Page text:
Hanukkah’s Message of Jewish Resilience in the Face of Persecution Remains as Relevant Today as in 160 BCE

“Thus they shed innocent blood on every side of the sanctuary, and defiled it. . . . [Jerusalem’s] sanctuary was laid waste like a wilderness, her feasts were turned into mourning, her Sabbaths into reproach, her honor into contempt.” So reads the opening chapter of the first book of Maccabees in its description of the Seleucid persecutions. The image of blood in a place of Jewish worship struck a chord with Danny Schiff, who serves as a rabbi in Pittsburgh, leading him to reflect on the meaning of Hanukkah:

At a time when the sanctuary was desecrated, and the people pitilessly put to the sword, there were two Jewish responses. One response was, essentially, that the time had come for Jews to blend into the surrounding culture because carrying the message of the Jewish people was too painful: “Let us go, they said, and make a covenant with the heathen that are round about us: for since we departed from them, we have had much sorrow” (1Maccabees 1:11).

The other response was the exact opposite. We will never stop being Jews, declared the second group, and we will never let anybody define our Judaism for us, or cause us to retreat one iota from our ideals. Come what may, we will carry Judaism forward on the Torah’s terms, and we will overcome those who would seek to oppose us or those who might propose to give up. They were the Maccabees, and we are their heirs.

The word ḥanukkah means “dedication” or “rededication,” and it recalls two pivotal affirmations. On the physical level, it refers to the fact that on the 25th of Kislev, [the date on the Hebrew calendar on which the Seleucids were defeated and Hanukkah begins], the Maccabees confronted a shattered, ransacked sanctuary and they immediately rededicated the building to the service of God. But, perhaps even more significantly, the Maccabees responded to the reality of violent attack by rededicating themselves to Judaism. . . .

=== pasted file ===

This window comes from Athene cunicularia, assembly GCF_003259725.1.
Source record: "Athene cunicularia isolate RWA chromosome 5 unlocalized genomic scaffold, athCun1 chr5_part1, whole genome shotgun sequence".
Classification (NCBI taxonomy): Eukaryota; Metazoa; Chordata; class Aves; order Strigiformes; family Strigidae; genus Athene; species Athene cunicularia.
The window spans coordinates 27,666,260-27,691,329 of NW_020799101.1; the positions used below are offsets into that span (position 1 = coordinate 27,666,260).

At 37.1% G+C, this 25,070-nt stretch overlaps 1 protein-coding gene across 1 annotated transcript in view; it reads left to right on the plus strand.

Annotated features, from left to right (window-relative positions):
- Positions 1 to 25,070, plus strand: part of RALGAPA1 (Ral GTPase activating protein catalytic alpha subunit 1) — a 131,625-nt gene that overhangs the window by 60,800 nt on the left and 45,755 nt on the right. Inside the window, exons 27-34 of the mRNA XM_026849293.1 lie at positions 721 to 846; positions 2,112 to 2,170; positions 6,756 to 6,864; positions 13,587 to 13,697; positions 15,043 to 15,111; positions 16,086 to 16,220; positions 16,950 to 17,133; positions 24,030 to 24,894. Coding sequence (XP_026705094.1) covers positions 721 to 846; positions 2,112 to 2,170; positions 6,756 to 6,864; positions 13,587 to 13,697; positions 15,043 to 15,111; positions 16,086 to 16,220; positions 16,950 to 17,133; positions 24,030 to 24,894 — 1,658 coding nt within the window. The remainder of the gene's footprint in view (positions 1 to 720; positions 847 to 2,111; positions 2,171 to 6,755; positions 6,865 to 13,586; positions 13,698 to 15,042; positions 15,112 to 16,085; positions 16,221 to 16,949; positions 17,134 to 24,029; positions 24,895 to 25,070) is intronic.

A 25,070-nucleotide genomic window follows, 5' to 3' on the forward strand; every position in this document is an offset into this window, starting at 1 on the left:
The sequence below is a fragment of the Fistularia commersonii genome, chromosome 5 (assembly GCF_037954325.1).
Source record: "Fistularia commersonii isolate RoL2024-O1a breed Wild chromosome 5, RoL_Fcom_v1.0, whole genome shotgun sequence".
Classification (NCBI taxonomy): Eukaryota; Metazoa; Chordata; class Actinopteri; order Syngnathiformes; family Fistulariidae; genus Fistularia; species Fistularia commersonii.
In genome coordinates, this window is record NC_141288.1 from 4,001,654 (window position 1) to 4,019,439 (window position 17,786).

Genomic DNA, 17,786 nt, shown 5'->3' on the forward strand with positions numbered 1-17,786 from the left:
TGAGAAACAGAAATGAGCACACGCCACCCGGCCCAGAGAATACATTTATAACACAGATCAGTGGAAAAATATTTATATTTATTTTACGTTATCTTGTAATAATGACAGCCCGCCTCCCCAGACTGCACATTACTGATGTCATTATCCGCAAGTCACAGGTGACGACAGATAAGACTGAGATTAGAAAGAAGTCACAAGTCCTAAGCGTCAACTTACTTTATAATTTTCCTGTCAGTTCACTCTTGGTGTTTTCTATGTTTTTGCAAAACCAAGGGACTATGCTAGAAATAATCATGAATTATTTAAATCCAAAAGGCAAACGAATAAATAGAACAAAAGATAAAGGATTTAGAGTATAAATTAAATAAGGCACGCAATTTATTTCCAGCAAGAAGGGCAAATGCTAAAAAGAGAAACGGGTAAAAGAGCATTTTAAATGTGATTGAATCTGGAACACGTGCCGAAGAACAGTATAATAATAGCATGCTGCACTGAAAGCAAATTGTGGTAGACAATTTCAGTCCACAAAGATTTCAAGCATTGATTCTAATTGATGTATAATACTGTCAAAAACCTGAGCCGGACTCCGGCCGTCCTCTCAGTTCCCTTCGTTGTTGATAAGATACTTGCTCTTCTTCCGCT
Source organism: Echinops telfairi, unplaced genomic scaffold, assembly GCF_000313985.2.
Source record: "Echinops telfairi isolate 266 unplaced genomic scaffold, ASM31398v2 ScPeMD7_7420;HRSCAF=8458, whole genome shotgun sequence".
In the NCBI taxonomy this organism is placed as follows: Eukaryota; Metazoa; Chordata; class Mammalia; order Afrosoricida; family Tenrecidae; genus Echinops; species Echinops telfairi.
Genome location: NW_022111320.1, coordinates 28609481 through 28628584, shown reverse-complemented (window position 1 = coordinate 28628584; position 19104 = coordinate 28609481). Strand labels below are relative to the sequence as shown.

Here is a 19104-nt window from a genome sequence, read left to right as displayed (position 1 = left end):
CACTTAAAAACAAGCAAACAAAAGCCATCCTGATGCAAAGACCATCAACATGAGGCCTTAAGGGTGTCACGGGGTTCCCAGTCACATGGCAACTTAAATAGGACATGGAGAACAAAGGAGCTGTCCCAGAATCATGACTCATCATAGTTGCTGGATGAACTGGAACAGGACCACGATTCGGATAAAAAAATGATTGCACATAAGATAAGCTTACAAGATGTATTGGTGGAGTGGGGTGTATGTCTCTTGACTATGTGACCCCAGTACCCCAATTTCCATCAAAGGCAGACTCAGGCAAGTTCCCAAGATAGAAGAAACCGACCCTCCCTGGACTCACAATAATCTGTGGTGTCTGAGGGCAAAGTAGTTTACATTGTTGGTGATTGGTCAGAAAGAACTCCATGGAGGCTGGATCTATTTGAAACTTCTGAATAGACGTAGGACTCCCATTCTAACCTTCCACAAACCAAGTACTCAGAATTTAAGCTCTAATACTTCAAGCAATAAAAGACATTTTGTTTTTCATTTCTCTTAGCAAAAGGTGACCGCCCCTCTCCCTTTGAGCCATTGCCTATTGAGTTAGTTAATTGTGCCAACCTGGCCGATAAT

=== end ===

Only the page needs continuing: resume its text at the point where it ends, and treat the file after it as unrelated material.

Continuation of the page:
Through the centuries, we have celebrated Hanukkah, despite its tragic origins, because the Maccabees showed us how to rededicate ourselves to Jewish practice, and how to spread the light of Judaism further in even the darkest night.

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More about: Anti-Semitism, Hanukkah, Judaism, Maccabees, Religion & Holidays

 

War with Iran Isn’t on the Horizon. So Why All the Arguments against It?

As the U.S. has responded to Iranian provocations in the Persian Gulf, various observers in the press have argued that National Security Advisor John Bolton somehow seeks to drag President Trump into a war with Iran against his will. Matthew Continetti points out the absurdities of this argument, and its origins:

Never mind that President Trump, Vice-President Mike Pence, Secretary of State Mike Pompeo, Acting Secretary of Defense Patrick Shanahan, and Bolton have not said a single word about a preemptive strike, much less a full-scale war, against Iran. Never mind that the president’s reluctance for overseas intervention is well known. The “anti-war” cries are not about context, and they are certainly not about deterring Iran. Their goal is saving President Obama’s nuclear deal by manipulating Trump into firing Bolton and extending a lifeline to the regime.

It’s a storyline that originated in Iran. Toward the end of April, Iran’s Foreign Minister Javad Zarif showed up in New York and gave an interview to Reuters where he said, “I don’t think [Trump] wants war,” but “that doesn’t exclude him basically being lured into one” by Bolton. . . . And now this regime talking point is everywhere. “It’s John Bolton’s world. Trump is just living in it,” write two former Obama officials in the Los Angeles Times. “John Bolton is Donald Trump’s war whisperer,” writes Peter Bergen on CNN.com. . . .

Recall Obama’s deputy national security advisor Ben Rhodes’s admission to the New York Times Magazine in 2016 [that] “We created an echo chamber” to attack the Iran deal’s opponents through leaks and tips to the D.C. press. . . . Members of the echo chamber aren’t for attacking Iran, but they are all for slandering its American opponents. The latest target is Bolton. . . .

The Iranians are in a box. U.S. sanctions are crushing the economy, but if they leave the agreement with Europe they will be back to square one. To escape the box you try to punch your way out. That’s why Iran has assumed a threatening posture: provoking an American attack could bolster waning domestic support for the regime and divide the Western alliance.

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More about: Barack Obama, Iran, Javad Zarif, John Bolton, U.S. Foreign policy